Herpes simplex viruses are endemic worldwide, with an estimated seroprevalence of approximately 70% in developed countries. However, it is less well known that they are one of the viral causes of fulminant hepatitis (<2%) and constitute <1% of all causes of acute liver failure. We describe the case of an 89-year-old man who developed sepsis caused by a urinary tract infection due to drug-sensitive Escherichia coli. After empirical treatment with piperacillin-tazobactam was initiated, the patient’s condition worsened with shock, acute liver and renal failure, encephalopathy and persistent fever, that led to admission to the intensive care unit. The emergence of an acute abdomen prompted exploratory laparotomy but the patient died soon after surgery from abdominal haemorrhage. Immunohistochemical analysis of a liver biopsy specimen identified herpes simplex virus (HSV) hepatitis. The authors emphasize the need for better understanding of this rare condition in order to more precisely identify patients at risk who need more aggressive evaluation and empirical treatment, especially patients presenting with marked hepatic cytolysis with a rapidly worsening clinical evolution.
Acute liver failure, hepatitis, herpes simplex virus, septic shock
An 89-year-old man was admitted to the emergency room after a fall. His medical history included hypertension, hypercholesterolaemia, mild chronic kidney disease and a suspicion of frontotemporal dementia with a vascular component. He lived alone with help from a property manager due to his cognitive disorders. He had undergone several orthopaedic procedures including osteosynthesis for a fracture of the right tibia after a car accident, a hip replacement for coxarthrosis, and osteosynthesis of a left humeral fracture after a fall 3 months previously. He had last stayed in hospital 1 week earlier when he had been treated with amoxicillin-clavulanic acid for bronchitis. He only took aspirin and a proton pump inhibitor as daily medication at home.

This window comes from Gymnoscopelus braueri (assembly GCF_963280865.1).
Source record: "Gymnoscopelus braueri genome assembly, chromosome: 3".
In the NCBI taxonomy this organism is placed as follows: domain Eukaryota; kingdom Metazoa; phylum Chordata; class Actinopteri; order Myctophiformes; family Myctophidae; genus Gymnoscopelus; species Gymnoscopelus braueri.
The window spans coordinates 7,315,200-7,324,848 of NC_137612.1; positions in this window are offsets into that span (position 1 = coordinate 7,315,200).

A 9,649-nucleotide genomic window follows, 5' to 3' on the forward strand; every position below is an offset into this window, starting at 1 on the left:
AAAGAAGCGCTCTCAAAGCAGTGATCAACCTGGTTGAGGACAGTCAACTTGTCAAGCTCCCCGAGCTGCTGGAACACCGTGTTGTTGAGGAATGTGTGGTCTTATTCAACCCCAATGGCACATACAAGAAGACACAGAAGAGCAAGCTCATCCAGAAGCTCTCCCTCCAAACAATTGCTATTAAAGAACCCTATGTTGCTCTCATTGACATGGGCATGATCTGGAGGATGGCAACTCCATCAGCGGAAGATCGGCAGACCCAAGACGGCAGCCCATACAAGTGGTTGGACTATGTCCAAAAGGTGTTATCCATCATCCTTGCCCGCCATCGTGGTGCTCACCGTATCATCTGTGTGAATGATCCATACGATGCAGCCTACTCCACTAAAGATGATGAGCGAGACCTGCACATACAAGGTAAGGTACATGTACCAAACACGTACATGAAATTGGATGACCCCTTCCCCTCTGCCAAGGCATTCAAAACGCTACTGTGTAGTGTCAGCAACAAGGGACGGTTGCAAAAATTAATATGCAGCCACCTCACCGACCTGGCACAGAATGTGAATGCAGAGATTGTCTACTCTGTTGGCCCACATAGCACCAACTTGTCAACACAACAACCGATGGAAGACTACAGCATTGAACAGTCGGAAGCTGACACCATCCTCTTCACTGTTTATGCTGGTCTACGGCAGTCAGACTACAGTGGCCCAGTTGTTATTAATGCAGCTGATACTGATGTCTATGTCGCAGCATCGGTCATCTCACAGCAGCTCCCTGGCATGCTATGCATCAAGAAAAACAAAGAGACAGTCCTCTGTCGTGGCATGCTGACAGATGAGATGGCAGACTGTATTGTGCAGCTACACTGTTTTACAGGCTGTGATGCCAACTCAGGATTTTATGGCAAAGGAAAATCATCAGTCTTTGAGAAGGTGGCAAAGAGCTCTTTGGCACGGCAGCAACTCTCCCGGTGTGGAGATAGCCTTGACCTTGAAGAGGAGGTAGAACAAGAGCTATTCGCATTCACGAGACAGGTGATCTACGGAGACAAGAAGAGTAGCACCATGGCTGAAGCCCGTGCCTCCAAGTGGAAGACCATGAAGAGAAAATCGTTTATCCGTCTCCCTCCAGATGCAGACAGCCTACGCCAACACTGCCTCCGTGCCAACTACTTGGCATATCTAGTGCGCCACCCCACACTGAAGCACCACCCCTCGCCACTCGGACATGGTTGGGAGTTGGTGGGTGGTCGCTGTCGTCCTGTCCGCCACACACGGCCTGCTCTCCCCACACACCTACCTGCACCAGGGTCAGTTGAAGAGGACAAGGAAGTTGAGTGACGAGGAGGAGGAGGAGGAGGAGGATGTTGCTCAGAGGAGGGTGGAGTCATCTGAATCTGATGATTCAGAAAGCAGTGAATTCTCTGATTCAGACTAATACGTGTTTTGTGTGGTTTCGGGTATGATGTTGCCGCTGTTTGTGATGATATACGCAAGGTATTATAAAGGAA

No alcohol use or smoking was noted. On admission, the patient complained of parietal left thoracic pain. His vital signs were normal. The physical examination was unremarkable except for a graze in the left thoracic area which the patient had sustained in a fall.
During his stay, the patient presented fever with mild blood inflammatory markers (white blood cells 5,920/mm3 with a high neutrophil count and a C-reactive protein which remained at 22–81 mg/l during his entire hospital stay) without any other clinical signs. However, his clinical condition deteriorated with severe hypotension. Empirical antibiotic treatment with piperacillin-tazobactam was initiated to combat infection. The bacteriological investigation showed the presence of drug-sensitive Escherichia coli in the blood culture and the urine. Despite treatment, the patient’s status worsened with fever and haemodynamic instability. Laboratory studies showed early signs of multiple organ failure with high liver enzymes (with AST increasing from 138 IU/l to 7,109 IU/l and ALT increasing from 103 IU/l to 2,108 IU/l during his stay in the emergency department and intensive care unit) without cholestasis or hyperbilirubinemia, coagulopathy, acute kidney injury, thrombopenia, leucopenia (white blood cells 3,200/mm3) and lymphopenia (lowest value 160/mm3). The patient was transferred to the intensive care unit for the management of shock, and haemodialysis for acute renal failure with metabolic acidosis and encephalopathy was initiated.